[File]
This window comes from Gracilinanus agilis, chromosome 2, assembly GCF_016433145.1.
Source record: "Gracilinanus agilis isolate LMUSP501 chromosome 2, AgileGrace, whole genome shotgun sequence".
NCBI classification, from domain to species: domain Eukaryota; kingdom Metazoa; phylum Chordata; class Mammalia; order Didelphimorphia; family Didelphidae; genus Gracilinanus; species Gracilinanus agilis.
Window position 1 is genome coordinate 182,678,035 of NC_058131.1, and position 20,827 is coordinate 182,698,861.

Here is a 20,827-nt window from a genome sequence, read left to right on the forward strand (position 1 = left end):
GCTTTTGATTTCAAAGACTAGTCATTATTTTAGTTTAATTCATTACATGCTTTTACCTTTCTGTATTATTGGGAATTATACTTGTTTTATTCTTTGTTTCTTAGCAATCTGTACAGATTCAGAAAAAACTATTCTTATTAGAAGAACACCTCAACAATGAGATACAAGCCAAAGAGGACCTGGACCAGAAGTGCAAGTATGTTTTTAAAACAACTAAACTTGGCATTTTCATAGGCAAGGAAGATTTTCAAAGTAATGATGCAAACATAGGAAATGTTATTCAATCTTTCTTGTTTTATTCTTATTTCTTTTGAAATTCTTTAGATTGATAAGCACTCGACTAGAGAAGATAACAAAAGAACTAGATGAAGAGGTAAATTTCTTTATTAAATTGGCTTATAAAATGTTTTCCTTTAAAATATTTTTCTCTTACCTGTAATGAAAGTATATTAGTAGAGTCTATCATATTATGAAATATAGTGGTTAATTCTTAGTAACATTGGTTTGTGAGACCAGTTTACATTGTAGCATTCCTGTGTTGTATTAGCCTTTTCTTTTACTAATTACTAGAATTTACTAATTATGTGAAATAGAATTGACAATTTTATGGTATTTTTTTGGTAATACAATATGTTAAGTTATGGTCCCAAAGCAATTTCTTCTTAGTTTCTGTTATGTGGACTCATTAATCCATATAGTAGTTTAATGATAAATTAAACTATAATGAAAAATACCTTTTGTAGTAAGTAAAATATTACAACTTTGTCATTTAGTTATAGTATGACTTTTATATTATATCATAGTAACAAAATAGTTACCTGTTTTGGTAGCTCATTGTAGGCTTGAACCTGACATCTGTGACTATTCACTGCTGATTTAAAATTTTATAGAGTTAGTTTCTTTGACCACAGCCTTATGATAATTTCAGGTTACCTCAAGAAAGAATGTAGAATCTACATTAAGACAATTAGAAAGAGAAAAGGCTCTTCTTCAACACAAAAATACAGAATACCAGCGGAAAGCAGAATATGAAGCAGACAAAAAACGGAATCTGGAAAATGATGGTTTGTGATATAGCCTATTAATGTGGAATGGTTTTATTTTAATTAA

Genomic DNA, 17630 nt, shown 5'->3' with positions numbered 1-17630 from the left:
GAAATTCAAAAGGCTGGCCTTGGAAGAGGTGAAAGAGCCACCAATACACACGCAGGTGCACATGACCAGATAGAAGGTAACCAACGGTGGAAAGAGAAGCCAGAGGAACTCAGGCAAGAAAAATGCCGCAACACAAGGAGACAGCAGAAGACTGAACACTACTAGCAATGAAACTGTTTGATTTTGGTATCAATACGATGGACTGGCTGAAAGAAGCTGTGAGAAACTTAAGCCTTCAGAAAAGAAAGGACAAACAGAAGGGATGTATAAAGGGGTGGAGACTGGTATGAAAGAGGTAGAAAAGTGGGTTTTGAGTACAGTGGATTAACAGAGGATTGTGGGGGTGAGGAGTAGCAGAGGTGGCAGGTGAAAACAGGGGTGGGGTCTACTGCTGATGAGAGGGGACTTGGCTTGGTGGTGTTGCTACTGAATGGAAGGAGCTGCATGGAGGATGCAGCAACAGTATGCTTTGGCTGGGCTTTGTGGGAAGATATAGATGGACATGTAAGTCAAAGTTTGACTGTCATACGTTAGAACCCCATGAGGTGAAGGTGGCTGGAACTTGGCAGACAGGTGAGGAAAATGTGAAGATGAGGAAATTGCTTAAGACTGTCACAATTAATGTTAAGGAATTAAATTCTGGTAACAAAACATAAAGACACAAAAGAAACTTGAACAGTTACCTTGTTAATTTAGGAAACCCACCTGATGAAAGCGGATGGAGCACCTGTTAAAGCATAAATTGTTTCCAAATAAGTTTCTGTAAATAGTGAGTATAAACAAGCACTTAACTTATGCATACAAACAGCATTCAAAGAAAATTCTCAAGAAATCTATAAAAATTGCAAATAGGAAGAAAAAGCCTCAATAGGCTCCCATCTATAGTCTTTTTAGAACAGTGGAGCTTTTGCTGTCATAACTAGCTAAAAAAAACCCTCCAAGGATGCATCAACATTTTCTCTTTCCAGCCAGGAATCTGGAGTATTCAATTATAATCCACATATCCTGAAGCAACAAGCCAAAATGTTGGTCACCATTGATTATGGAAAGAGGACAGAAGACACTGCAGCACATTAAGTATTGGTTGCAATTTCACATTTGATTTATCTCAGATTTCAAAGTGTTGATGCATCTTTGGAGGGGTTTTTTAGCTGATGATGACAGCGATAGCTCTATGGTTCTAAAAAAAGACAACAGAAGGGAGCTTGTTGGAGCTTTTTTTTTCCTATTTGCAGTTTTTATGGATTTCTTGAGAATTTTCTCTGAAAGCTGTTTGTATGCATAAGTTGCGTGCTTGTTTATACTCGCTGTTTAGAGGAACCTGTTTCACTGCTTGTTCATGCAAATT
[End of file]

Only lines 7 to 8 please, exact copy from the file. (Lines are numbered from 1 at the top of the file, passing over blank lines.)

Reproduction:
Genomic DNA, 17630 nt, shown 5'->3' with positions numbered 1-17630 from the left:
GAAATTCAAAAGGCTGGCCTTGGAAGAGGTGAAAGAGCCACCAATACACACGCAGGTGCACATGACCAGATAGAAGGTAACCAACGGTGGAAAGAGAAGCCAGAGGAACTCAGGCAAGAAAAATGCCGCAACACAAGGAGACAGCAGAAGACTGAACACTACTAGCAATGAAACTGTTTGATTTTGGTATCAATACGATGGACTGGCTGAAAGAAGCTGTGAGAAACTTAAGCCTTCAGAAAAGAAAGGACAAACAGAAGGGATGTATAAAGGGGTGGAGACTGGTATGAAAGAGGTAGAAAAGTGGGTTTTGAGTACAGTGGATTAACAGAGGATTGTGGGGGTGAGGAGTAGCAGAGGTGGCAGGTGAAAACAGGGGTGGGGTCTACTGCTGATGAGAGGGGACTTGGCTTGGTGGTGTTGCTACTGAATGGAAGGAGCTGCATGGAGGATGCAGCAACAGTATGCTTTGGCTGGGCTTTGTGGGAAGATATAGATGGACATGTAAGTCAAAGTTTGACTGTCATACGTTAGAACCCCATGAGGTGAAGGTGGCTGGAACTTGGCAGACAGGTGAGGAAAATGTGAAGATGAGGAAATTGCTTAAGACTGTCACAATTAATGTTAAGGAATTAAATTCTGGTAACAAAACATAAAGACACAAAAGAAACTTGAACAGTTACCTTGTTAATTTAGGAAACCCACCTGATGAAAGCGGATGGAGCACCTGTTAAAGCATAAATTGTTTCCAAATAAGTTTCTGTAAATAGTGAGTATAAACAAGCACTTAACTTATGCATACAAACAGCATTCAAAGAAAATTCTCAAGAAATCTATAAAAATTGCAAATAGGAAGAAAAAGCCTCAATAGGCTCCCATCTATAGTCTTTTTAGAACAGTGGAGCTTTTGCTGTCATAACTAGCTAAAAAAAACCCTCCAAGGATGCATCAACATTTTCTCTTTCCAGCCAGGAATCTGGAGTATTCAATTATAATCCACATATCCTGAAGCAACAAGCCAAAATGTTGGTCACCATTGATTATGGAAAGAGGACAGAAGACACTGCAGCACATTAAGTATTGGTTGCAATTTCACATTTGATTTATCTCAGATTTCAAAGTGTTGATGCATCTTTGGAGGGGTTTTTTAGCTGATGATGACAGCGATAGCTCTATGGTTCTAAAAAAAGACAACAGAAGGGAGCTTGTTGGAGCTTTTTTTTTCCTATTTGCAGTTTTTATGGATTTCTTGAGAATTTTCTCTGAAAGCTGTTTGTATGCATAAGTTGCGTGCTTGTTTATACTCGCTGTTTAGAGGAACCTGTTTCACTGCTTGTTCATGCAAATT